From Burmese Dissident to Mystifying Politician


Shirin Ebadi in the Wall Street Journal:

In advance of a United Nations envoy’s visit to the country, Burmese officials in June instructed U.N. officials to refer to Burma’s Muslim minority as “people who believe in Islam in Rakhine state.” This is the latest chapter in what has become a tragic campaign to reassure Buddhist nationalists that the government will continue to oppress the Rohingya—even to the point of denying them their name and citizenship in Burma.

Sadly, this campaign is being led by Nobel peace laureate Aung San Suu Kyi.

After decades of defiant activism, house arrest and unimaginable personal sacrifice, Ms. Suu Kyi is finally in a position to bring democracy to her country. Ms. Suu Kyi’s party won Burma’s national elections in November 2015, and this spring, in addition to being named foreign minister, she was appointed state counselor, the de facto prime minister. The new title effectively gives her the power to run Burma.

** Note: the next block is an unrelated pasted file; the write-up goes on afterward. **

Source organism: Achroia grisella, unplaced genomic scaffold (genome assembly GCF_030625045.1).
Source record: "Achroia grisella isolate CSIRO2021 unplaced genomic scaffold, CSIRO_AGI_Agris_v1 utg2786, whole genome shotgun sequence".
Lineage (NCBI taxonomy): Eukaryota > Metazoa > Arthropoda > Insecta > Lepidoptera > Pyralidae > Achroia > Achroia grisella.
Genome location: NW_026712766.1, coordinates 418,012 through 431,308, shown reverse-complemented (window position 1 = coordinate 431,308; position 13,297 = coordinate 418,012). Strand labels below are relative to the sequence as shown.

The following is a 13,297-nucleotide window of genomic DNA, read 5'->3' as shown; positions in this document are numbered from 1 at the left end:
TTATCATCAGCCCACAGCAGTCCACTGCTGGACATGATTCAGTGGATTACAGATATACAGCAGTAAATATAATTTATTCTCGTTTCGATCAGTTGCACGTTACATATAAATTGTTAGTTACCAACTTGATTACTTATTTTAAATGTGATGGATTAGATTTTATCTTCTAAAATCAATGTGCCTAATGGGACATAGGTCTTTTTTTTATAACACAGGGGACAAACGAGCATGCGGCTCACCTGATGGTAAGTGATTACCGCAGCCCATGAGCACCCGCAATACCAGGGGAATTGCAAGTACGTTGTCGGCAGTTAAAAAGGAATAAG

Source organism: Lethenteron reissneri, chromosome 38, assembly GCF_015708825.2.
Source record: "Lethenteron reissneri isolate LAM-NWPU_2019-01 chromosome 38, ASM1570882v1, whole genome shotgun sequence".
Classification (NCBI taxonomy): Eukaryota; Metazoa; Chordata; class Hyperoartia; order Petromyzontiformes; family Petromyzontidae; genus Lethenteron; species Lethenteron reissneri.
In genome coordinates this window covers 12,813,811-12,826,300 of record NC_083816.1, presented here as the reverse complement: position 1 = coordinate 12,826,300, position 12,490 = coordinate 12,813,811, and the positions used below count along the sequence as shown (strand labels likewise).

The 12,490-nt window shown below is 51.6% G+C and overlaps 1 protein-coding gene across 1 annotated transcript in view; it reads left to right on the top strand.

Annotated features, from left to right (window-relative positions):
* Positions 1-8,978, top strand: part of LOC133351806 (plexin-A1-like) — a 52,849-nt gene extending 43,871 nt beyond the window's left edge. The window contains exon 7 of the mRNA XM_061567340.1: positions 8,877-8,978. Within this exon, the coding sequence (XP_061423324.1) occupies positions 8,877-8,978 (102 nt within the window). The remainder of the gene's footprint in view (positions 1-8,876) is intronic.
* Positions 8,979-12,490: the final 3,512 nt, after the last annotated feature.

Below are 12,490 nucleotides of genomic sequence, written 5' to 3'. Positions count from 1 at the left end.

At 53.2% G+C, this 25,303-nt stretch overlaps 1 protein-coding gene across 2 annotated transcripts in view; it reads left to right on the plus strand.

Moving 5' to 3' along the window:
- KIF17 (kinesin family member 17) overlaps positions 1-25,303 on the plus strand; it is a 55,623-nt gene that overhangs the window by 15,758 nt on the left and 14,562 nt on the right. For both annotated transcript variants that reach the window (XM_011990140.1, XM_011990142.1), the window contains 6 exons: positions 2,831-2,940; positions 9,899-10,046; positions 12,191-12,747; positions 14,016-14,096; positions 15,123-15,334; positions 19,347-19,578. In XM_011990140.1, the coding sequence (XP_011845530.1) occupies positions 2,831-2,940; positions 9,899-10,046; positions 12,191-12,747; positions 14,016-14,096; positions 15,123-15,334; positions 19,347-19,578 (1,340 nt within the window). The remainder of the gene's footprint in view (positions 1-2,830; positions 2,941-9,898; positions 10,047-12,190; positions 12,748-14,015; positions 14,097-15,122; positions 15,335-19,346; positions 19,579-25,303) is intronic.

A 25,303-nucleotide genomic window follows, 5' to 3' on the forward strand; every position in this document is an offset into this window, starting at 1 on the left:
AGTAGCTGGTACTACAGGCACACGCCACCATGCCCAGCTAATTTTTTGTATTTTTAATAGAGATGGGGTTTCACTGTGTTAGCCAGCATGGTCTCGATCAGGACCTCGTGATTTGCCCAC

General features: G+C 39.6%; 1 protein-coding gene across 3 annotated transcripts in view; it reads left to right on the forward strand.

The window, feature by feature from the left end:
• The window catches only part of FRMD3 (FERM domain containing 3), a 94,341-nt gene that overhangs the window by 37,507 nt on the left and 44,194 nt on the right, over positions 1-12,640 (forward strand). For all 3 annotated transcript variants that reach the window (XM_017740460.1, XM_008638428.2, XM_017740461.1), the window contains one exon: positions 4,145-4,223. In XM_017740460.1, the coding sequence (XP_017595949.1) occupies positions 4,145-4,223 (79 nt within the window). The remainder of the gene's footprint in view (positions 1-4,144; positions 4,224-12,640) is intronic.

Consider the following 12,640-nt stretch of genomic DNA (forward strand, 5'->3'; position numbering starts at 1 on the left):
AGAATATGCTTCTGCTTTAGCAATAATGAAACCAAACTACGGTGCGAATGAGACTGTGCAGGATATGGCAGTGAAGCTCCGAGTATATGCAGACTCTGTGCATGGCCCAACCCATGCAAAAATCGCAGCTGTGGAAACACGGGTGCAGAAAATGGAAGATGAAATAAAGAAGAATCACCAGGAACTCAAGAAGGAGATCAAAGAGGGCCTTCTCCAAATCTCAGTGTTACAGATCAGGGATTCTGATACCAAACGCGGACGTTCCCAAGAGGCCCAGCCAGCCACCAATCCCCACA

I’m sure it is a responsibility that my fellow Nobel peace laureate—a woman who was under house arrest off and on for more than two decades—takes very seriously. Yet those of us who spoke up for Aung San Suu Kyi those many years when her human rights were being violated—including His Holiness the Dalai Lama and Archbishop Desmond Tutu—are deeply pained that she won’t extend the same respect for human rights to Burma’s more than one million Rohingya.

Like thousands of human-rights defenders around the world, we have also called upon Burma to respect the rights of other political prisoners and minorities in Burma—including the Karen, the Shan and the Chin. Global human-rights organizations, along with courageous grass roots organizations in Burma, have documented how the Burmese military and state have suppressed these minorities through religious persecution, killings, rape, disappearances, torture and other crimes against humanity.

More here.